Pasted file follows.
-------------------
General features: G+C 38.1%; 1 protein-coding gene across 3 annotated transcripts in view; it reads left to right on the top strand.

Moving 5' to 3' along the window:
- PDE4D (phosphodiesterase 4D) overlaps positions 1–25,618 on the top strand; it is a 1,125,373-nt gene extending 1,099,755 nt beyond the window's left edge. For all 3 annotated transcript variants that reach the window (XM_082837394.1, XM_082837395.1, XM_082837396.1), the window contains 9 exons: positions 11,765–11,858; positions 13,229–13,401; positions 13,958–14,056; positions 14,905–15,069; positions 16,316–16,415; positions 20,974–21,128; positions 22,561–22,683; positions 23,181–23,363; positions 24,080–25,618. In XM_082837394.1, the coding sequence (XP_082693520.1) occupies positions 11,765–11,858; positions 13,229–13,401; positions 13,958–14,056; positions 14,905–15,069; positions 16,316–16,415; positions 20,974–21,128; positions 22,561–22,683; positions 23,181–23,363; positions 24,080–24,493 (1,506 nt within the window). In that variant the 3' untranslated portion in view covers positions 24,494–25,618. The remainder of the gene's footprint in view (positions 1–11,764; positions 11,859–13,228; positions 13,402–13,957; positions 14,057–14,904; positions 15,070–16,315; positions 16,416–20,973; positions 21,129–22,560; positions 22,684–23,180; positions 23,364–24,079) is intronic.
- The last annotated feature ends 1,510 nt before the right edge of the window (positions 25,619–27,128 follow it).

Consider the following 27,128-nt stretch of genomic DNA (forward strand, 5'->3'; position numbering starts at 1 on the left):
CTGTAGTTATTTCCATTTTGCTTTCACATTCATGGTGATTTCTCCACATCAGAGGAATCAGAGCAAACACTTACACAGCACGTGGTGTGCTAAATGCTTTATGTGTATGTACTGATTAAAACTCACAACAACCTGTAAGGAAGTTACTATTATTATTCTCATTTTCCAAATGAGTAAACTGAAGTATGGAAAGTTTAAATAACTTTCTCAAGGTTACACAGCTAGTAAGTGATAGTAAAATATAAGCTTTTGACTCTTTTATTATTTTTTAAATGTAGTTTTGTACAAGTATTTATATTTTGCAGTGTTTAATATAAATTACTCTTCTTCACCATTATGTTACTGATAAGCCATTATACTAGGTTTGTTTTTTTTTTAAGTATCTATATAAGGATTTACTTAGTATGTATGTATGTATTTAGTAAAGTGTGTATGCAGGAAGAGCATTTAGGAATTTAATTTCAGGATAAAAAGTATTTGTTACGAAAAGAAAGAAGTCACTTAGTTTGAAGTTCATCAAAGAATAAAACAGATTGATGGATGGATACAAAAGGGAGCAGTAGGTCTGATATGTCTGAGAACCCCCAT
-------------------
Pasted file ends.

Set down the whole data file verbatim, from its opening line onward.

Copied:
General features: G+C 38.1%; 1 protein-coding gene across 3 annotated transcripts in view; it reads left to right on the top strand.

Moving 5' to 3' along the window:
- PDE4D (phosphodiesterase 4D) overlaps positions 1–25,618 on the top strand; it is a 1,125,373-nt gene extending 1,099,755 nt beyond the window's left edge. For all 3 annotated transcript variants that reach the window (XM_082837394.1, XM_082837395.1, XM_082837396.1), the window contains 9 exons: positions 11,765–11,858; positions 13,229–13,401; positions 13,958–14,056; positions 14,905–15,069; positions 16,316–16,415; positions 20,974–21,128; positions 22,561–22,683; positions 23,181–23,363; positions 24,080–25,618. In XM_082837394.1, the coding sequence (XP_082693520.1) occupies positions 11,765–11,858; positions 13,229–13,401; positions 13,958–14,056; positions 14,905–15,069; positions 16,316–16,415; positions 20,974–21,128; positions 22,561–22,683; positions 23,181–23,363; positions 24,080–24,493 (1,506 nt within the window). In that variant the 3' untranslated portion in view covers positions 24,494–25,618. The remainder of the gene's footprint in view (positions 1–11,764; positions 11,859–13,228; positions 13,402–13,957; positions 14,057–14,904; positions 15,070–16,315; positions 16,416–20,973; positions 21,129–22,560; positions 22,684–23,180; positions 23,364–24,079) is intronic.
- The last annotated feature ends 1,510 nt before the right edge of the window (positions 25,619–27,128 follow it).

Consider the following 27,128-nt stretch of genomic DNA (forward strand, 5'->3'; position numbering starts at 1 on the left):
CTGTAGTTATTTCCATTTTGCTTTCACATTCATGGTGATTTCTCCACATCAGAGGAATCAGAGCAAACACTTACACAGCACGTGGTGTGCTAAATGCTTTATGTGTATGTACTGATTAAAACTCACAACAACCTGTAAGGAAGTTACTATTATTATTCTCATTTTCCAAATGAGTAAACTGAAGTATGGAAAGTTTAAATAACTTTCTCAAGGTTACACAGCTAGTAAGTGATAGTAAAATATAAGCTTTTGACTCTTTTATTATTTTTTAAATGTAGTTTTGTACAAGTATTTATATTTTGCAGTGTTTAATATAAATTACTCTTCTTCACCATTATGTTACTGATAAGCCATTATACTAGGTTTGTTTTTTTTTTAAGTATCTATATAAGGATTTACTTAGTATGTATGTATGTATTTAGTAAAGTGTGTATGCAGGAAGAGCATTTAGGAATTTAATTTCAGGATAAAAAGTATTTGTTACGAAAAGAAAGAAGTCACTTAGTTTGAAGTTCATCAAAGAATAAAACAGATTGATGGATGGATACAAAAGGGAGCAGTAGGTCTGATATGTCTGAGAACCCCCAT